2023 Women’s World Cup: Storylines to watch as USWNT prepares to take aim at historic three-peat


The men’s FIFA World Cup came to a dramatic conclusion Sunday with Argentina securing a thrilling win over France in penalty kicks, and luckily there’s no reason to bottle up even a drop of that enthusiasm. The U.S. Women’s National Team takes center stage in just seven short months, as the four-time champions look to defend their 2019 title in Australia and New Zealand at the 2023 FIFA Women’s World Cup.

For the first time, the Women’s World Cup will feature 32 teams – eight more than in 2019. Several nations are set to make their debut, including Vietnam, which will face the USWNT in its opening group-stage match on July 22 at Eden Park in Auckland. The tournament kicks off with a doubleheader on July 20, with co-hosts New Zealand and Australia taking on Norway and the Republic of Ireland, respectively.

But the news gets better: Team USA is back in action next month in New Zealand, where they’ll conclude a six-day training camp with a two-game series on Jan. 17 and 20 against the co-host nation. What’s more, the USWNT also will participate in the SheBelieves Cup over Feb. 16-22 and will host Brazil, Canada and Japan in the four-team tournament. All four have already qualified for the 2023 World Cup and are ranked in the top 11 in the world — with the U.S. at No. 1, Canada at No. 6, Brazil at No. 9 and Japan at No. 11.

Additionally, Women’s World Cup action begins in February with a play-in tournament, where 10 teams will vie for the final three spots in 2023 tournament.

As for prize money, while the final numbers have yet to be released, it’s expected that the FIFA will more than double the prize money for 2023. In 2019 in France, the women’s prize money was $30 million — with the U.S. women winning $4 million — and reports suggest that figure reach $69 million or more for 2023. Of course, that’s still a far cry from the men’s 2022 World Cup prize pool, where Argentina took home $42 million of the $440 million total.

Read on as On Her Turf breaks down what you need to know heading into next year’s ninth edition of the Women’s World Cup.

When is the 2023 Women’s World Cup?

The upcoming edition of the Women’s World Cup is set to run from July 20th to August 20th with matches taking place in Australia and New Zealand. Telemundo will be the exclusive Spanish-language home of the tournament, with streaming also available on Peacock.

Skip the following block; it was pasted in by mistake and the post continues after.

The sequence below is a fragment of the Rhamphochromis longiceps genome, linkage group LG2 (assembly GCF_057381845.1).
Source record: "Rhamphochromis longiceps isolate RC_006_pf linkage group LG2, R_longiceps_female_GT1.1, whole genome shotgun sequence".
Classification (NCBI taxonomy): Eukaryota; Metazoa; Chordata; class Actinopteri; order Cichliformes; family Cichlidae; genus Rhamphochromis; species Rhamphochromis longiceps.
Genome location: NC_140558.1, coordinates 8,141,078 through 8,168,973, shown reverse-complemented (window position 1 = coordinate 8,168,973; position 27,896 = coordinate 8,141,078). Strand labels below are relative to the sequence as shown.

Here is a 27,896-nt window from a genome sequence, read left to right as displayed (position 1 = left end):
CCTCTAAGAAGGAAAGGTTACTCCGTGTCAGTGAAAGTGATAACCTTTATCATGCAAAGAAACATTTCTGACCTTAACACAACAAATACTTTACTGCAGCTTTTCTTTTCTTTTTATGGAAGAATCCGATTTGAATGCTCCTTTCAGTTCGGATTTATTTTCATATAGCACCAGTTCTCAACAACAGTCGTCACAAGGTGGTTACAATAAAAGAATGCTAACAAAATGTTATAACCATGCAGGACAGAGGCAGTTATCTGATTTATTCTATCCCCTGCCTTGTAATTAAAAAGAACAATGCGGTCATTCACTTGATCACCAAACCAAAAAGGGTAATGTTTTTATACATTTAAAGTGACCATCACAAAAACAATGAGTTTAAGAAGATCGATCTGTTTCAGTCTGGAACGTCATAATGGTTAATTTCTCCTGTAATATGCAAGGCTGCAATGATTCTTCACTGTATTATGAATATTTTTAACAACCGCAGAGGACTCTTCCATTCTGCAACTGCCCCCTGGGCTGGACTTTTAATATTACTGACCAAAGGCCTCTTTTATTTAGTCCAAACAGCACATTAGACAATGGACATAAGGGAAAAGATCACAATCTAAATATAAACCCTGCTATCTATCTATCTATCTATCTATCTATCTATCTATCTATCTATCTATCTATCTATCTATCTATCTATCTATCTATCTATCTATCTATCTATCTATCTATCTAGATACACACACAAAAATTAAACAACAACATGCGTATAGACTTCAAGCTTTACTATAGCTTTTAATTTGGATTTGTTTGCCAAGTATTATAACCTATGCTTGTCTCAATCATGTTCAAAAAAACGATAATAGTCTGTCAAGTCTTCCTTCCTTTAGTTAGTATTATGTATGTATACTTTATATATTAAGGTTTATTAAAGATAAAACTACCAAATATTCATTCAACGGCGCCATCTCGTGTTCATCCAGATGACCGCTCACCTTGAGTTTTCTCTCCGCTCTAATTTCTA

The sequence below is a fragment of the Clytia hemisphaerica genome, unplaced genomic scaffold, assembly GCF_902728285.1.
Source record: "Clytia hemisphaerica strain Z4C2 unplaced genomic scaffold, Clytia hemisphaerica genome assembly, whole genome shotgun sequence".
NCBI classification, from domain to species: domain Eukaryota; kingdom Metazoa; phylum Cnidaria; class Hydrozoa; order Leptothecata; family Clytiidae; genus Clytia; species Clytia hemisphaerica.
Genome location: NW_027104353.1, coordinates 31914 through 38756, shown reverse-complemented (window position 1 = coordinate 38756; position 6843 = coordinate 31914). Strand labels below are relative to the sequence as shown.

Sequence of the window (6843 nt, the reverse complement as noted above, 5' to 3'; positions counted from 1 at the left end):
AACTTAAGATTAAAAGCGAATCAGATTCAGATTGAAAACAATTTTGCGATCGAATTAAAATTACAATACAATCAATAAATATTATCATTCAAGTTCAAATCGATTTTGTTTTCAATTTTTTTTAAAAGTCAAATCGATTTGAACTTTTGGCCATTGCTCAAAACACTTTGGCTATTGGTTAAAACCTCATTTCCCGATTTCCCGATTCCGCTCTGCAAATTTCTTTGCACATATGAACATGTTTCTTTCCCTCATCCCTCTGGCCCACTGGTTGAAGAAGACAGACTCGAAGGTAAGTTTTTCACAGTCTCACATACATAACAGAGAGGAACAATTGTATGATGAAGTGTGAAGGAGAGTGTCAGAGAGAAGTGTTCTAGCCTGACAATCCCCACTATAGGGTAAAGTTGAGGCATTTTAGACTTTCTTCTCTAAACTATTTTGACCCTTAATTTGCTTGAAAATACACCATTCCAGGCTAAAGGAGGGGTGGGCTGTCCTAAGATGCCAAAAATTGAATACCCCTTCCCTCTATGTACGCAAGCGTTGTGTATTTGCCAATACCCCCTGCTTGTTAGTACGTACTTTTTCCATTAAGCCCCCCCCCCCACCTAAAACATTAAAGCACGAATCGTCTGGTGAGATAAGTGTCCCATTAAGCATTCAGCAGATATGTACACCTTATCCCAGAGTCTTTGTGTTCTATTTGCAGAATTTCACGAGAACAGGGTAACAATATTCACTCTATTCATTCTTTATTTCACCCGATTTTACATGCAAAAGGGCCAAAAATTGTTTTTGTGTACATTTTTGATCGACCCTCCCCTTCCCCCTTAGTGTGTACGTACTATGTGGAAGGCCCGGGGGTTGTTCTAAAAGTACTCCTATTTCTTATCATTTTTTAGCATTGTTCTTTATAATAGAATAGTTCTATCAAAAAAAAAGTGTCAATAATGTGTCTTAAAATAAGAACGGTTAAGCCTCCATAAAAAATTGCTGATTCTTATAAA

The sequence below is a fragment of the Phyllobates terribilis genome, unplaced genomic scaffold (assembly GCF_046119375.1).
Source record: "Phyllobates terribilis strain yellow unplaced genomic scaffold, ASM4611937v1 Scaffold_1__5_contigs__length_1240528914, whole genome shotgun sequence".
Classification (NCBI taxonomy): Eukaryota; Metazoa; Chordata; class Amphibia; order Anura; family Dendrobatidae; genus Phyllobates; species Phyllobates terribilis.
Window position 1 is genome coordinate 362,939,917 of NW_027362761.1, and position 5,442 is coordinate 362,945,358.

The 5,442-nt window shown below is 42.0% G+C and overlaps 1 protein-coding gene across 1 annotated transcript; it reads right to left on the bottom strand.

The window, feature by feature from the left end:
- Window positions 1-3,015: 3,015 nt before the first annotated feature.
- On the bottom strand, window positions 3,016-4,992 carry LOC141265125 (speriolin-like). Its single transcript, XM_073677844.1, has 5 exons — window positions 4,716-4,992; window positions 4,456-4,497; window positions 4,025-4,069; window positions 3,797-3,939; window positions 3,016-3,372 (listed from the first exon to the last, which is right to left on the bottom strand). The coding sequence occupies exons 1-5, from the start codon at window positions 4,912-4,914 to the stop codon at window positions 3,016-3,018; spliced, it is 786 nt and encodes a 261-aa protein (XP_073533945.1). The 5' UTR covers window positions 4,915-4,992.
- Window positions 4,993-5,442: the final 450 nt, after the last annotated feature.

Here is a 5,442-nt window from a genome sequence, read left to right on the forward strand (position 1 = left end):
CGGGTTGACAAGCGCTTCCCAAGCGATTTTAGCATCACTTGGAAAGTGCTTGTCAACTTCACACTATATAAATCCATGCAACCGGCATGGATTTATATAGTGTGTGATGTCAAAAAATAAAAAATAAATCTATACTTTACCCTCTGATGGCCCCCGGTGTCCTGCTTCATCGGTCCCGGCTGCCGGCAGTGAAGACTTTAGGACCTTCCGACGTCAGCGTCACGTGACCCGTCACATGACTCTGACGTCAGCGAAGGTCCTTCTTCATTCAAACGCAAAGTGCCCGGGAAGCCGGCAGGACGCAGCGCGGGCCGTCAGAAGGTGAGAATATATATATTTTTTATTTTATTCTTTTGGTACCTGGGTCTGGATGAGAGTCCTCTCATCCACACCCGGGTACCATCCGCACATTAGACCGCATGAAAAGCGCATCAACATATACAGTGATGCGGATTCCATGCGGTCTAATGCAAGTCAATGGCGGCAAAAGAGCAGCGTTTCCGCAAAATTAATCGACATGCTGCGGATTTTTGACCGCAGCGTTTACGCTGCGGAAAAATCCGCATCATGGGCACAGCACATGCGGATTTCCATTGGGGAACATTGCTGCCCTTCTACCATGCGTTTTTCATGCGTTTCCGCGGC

Veterans, fresh faces highlight USWNT roster for 2023 Women’s World Cup

The U.S. women will be led by star veterans including 37-year-old Megan Rapinoe, winner of the Golden Boot and Golden Ball in 2019, Alex Morgan, Becky Sauerbrunn and Alyssa Naeher.

But an infusion of new talent is poised to back up those veterans, led by forward Sophia Smith and center back Naomi Girma, who were teammates at Stanford and shined bright in the recent NWSL season. Smith, who won the 2022 championship with the Portland Thorns, was named league MVP, while Girma won both Rookie and Defender of the Year awards. Other young stars to keep an eye on are Mallory Pugh, 24, and 20-year-old Trinity Rodman, who was a Ballon d’Or finalist this year. Catarina Macario, 23, is recovering from a torn ACL but could return as early as late February.

USWNT on course to face England in 2023 Women’s World Cup final

The draw for the 2023 FIFA Women’s World Cup was announced in October, with the U.S. women and their perennial foe England on opposite sides of the bracket. The U.S. is aiming to become the first team in either the women’s or men’s game to win three successive World Cups, after taking the title in 2015 and 2019. But they face a battle in their Group E pairings, which includes the Netherlands, whom they beat in the final in Lyon, France, four years ago.

RELATED: Women’s World Cup 2023 draw, schedule, fixtures, groups

Also playing out of Group E is Vietnam and one team still to be determined. That spot will go to the winner of February’s Group A playoff, which includes Cameroon, Portugal and Thailand.

The USWNT World Cup group schedule (all times ET):

  • Friday, July 21: USA vs. Vietnam, 9 p.m. ET at Eden Park (Auckland, N.Z.)
  • Wednesday, July 26: USA vs. Netherlands, 9 p.m. at Wellington Regional Stadium (Wellington, N.Z.)
  • Tuesday, Aug. 1: USA vs. Portugal/Cameroon/Thailand, 3 a.m. at Eden Park

The USWNT, led by head coach Vlatko Andonovski, secured its spot in the tournament this last July at the 2022 Concacaf W Championship, where it clinched the title with a 1-0 victory over 2020 Olympic gold medalist Canada and secured its spot in the 2024 Olympics in Paris.

They closed out the 2022 calendar year with a 14-3-1 record, with all three losses coming in the later months of the year. The rare losing streak started with a 2-1 loss to England at iconic Wembley Stadium on Oct. 7, followed by a 2-0 loss to Spain on Oct. 11 and a 2-1 defeat by Germany on Nov. 10. They wrapped the year on a high note, beating Germany 2-1 on Nov. 13.